USC Recruiting

July 14, 2014

Front and center: USC convinces Jozie Milton that his future is on offense

Jozie Milton was sold on South Carolina - thanks to the persistence of defensive line coach Deke Adams, coupled with the vision of offensive line coach Shawn Elliott and charm of head coach Steve Spurrier.

Jozie Milton begrudgingly gives into his father’s request and retrieves his car from the front of historic Silliman Institute and brings it around to the team’s locker room.

In a rural community of more than 1,600 where pick-up trucks are the norm, the hulking Milton drives a more gas-friendly white Impala that once belonged to his grandmother.

More startling than the 6-foot-3, 290-pound packed into his pride and joy is the sticker that adorns the back glass of Milton’s vehicle.

Nearly 30 minutes removed from Baton Rouge -- where LSU rules the roost in the state -- Milton has proven to be the exception when he committed to play football at South Carolina on May 16. He commemorated the occasion by slapping a mid-sized Gamecock logo squarely on his back window.

“I honestly never thought of South Carolina,” said Milton, who will play center in college. “I knew they were a good school, but I was sold on LSU just like every Louisiana kid is.”

Thanks to the persistence of defensive line coach Deke Adams, coupled with the vision of offensive line coach Shawn Elliott and charm of head coach Steve Spurrier, Milton has been sold on South Carolina for the past two months and plans to sign with the Gamecocks in February.

“I’m done,” Milton said of his recruiting process. “Coach (Spurrier) told me they wanted me to worry about Silliman right now. I’m going to listen and enjoy what I’ve got right now.”

For two years Milton beat the school camp and combine circuit, trying to position himself for what he hoped would be a windfall of scholarship offers.

Once the recruiting calendar flipped to 2014, that hard work and dedication began to slowly pay dividends when Milton picked up offers from Arkansas and Arizona State.

There were five unofficial visits to LSU, Mississippi State, Arkansas, Ole Miss and UL-Lafayette in February before the offers began to steadily stream in when Milton’s recruiting truly skyrocketed. There were eight offers in that month alone, with six of those taking place in one week and three in one day.

None of those included South Carolina or LSU.

“We’re a small-town football program,” Silliman football coach T.J. Davis said. “When someone like Jozie comes along and there’s extra attention it shows there’s local talent as well.”

South Carolina’s thought process was similar to all of the schools that had either offered or were interested in Milton, who now holds a hefty 33 offers. They saw a prospect with tremendous strength and powerful hands firing off the defensive line and were going to offer him at tackle – the position his father, Mike, had worked with him since the age of 5.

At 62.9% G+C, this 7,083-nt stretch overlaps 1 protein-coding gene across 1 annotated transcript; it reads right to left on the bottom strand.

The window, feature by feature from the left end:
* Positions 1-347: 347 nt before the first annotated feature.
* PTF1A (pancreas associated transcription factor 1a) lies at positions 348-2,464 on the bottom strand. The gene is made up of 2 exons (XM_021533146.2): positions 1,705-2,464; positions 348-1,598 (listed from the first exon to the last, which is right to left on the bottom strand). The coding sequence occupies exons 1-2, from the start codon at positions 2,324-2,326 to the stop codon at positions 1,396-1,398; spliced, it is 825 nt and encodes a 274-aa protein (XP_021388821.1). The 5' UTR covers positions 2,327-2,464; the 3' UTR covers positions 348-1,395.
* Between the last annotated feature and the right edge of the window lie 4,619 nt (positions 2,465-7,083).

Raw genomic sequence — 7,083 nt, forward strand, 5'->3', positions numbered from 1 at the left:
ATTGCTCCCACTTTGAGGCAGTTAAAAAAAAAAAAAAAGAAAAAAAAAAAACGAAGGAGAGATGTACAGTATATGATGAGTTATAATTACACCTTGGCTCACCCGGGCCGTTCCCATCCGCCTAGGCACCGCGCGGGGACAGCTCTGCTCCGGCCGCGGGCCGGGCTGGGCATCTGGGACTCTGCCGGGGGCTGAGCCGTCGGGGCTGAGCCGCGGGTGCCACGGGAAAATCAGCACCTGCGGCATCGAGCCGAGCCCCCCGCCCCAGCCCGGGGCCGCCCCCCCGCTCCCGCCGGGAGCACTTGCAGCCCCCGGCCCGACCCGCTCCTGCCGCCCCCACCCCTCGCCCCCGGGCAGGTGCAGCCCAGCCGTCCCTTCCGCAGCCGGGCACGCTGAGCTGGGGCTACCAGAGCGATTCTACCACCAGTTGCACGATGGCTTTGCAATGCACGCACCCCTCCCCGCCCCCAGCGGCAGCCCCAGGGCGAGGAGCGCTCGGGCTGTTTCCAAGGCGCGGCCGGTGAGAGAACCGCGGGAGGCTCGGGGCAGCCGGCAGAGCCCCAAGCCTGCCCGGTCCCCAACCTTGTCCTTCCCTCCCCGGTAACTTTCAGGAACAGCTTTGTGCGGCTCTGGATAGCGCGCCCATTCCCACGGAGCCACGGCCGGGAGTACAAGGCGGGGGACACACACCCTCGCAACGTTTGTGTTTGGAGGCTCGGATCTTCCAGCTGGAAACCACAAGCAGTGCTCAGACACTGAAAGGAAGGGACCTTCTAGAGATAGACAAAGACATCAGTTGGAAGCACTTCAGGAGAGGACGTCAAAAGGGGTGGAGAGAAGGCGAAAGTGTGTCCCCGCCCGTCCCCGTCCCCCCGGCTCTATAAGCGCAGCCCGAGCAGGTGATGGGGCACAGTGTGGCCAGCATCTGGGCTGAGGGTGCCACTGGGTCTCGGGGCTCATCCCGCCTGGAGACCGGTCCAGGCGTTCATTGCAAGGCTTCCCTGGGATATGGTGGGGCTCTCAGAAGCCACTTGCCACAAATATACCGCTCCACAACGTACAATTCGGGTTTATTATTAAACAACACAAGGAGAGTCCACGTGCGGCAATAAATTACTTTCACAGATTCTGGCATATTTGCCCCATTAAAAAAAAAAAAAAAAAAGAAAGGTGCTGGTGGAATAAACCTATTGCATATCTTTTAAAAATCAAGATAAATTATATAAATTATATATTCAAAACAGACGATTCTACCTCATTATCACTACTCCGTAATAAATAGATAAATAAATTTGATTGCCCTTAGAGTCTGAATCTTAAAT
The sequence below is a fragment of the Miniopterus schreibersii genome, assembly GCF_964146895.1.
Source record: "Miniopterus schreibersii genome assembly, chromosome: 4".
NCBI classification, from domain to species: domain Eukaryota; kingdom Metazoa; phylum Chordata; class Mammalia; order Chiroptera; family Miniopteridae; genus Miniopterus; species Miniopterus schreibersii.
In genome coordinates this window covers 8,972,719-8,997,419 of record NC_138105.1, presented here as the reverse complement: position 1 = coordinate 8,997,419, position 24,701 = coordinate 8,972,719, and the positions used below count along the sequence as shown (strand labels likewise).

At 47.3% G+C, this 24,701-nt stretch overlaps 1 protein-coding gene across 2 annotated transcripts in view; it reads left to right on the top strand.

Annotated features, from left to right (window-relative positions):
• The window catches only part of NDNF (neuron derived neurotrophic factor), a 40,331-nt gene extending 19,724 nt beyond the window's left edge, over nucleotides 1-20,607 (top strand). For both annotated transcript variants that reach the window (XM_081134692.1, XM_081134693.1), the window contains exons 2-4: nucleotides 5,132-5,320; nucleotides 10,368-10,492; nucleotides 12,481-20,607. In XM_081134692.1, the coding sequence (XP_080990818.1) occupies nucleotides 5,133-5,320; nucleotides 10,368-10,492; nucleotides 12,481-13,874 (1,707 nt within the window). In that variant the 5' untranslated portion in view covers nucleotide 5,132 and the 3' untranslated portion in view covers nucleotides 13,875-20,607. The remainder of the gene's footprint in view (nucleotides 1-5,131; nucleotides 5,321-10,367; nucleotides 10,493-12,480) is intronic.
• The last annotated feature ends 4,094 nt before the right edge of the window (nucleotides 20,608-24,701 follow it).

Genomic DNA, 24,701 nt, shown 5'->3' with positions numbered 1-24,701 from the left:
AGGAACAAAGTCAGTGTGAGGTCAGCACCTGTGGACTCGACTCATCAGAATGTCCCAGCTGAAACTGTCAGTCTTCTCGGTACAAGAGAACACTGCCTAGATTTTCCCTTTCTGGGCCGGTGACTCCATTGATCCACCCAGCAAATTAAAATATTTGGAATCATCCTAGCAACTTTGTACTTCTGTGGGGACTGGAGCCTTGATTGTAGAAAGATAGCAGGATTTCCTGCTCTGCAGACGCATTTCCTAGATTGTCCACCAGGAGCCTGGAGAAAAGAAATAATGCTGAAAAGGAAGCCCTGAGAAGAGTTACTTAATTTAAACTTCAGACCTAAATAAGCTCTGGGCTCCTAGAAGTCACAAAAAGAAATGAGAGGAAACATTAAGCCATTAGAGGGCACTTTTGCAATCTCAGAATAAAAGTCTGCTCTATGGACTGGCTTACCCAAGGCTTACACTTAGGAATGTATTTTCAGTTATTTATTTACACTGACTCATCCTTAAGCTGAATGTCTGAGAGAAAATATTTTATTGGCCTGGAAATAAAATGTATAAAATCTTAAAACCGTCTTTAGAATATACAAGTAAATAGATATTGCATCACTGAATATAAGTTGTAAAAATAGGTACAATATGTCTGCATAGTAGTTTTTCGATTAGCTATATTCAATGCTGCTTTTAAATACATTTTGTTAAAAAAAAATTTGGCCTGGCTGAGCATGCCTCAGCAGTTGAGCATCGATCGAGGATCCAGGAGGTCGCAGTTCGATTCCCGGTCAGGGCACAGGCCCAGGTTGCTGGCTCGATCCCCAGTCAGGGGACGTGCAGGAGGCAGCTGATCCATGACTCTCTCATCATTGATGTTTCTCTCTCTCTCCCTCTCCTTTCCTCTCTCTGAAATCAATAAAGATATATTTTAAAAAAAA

Milton was responsible for 101 tackles, including 28 for losses, with eight sacks, six forced fumbles and three fumble recoveries, which earned him the No. 2 spot on the Mississippi Association of Independent Schools’ Fab 15 in 2013.

With Adams breaking down Milton’s highlight tape and prepared to call with an offer, Elliott intervened and instead of defensive tackle, he saw someone with the requisite skills to play center.

“I was offered just off a highlight reel because they liked my film,” Milton said. “What they’ve told me is they liked how hard I played and that I played 100 miles an hour.”

Milton didn’t really warm up to the idea of taking South Carolina serious until a masterful recruiting job turned in by Adams and Elliott. They were able to sell Milton on the longevity of playing center and being part of a thriving program in the nation’s top conference.

Finally, while mowing grass on his family’s 100-acre farm in the middle of a scorching May afternoon, Milton called Elliott to commit and then shared his moment with Spurrier.

“I started thinking about South Carolina being in the SEC and having Coach Spurrier,” Milton said. “I thought, 'Why not?' They took a chance on me playing center and didn’t know if I could snap or not. They just basically wanted me on the team.”

Jozie’s father, who played defensive line at UL-Monroe, has embraced both his son’s decision and position change.

“I wanted him to stay a little closer to home,” Mike Milton said. “I was looking for SEC West but we’re happy with it now. They told Jozie he could be an All-American center. He liked hearing that.”

Milton was so convinced of South Carolina he sealed the deal sight unseen, not a common occurrence in today’s recruiting world of bright, shiny facilities.

Instead, a 1,500-mile round trip to Columbia this week awaits Milton and his family, including a stop in Myrtle Beach, to get a first-hand look at his home for the next four to five years.

“I don’t care about the materialistic things,” Milton said. “If I like you as a coach and you’re winning, I like you. I’m going to go through a wall for you.”

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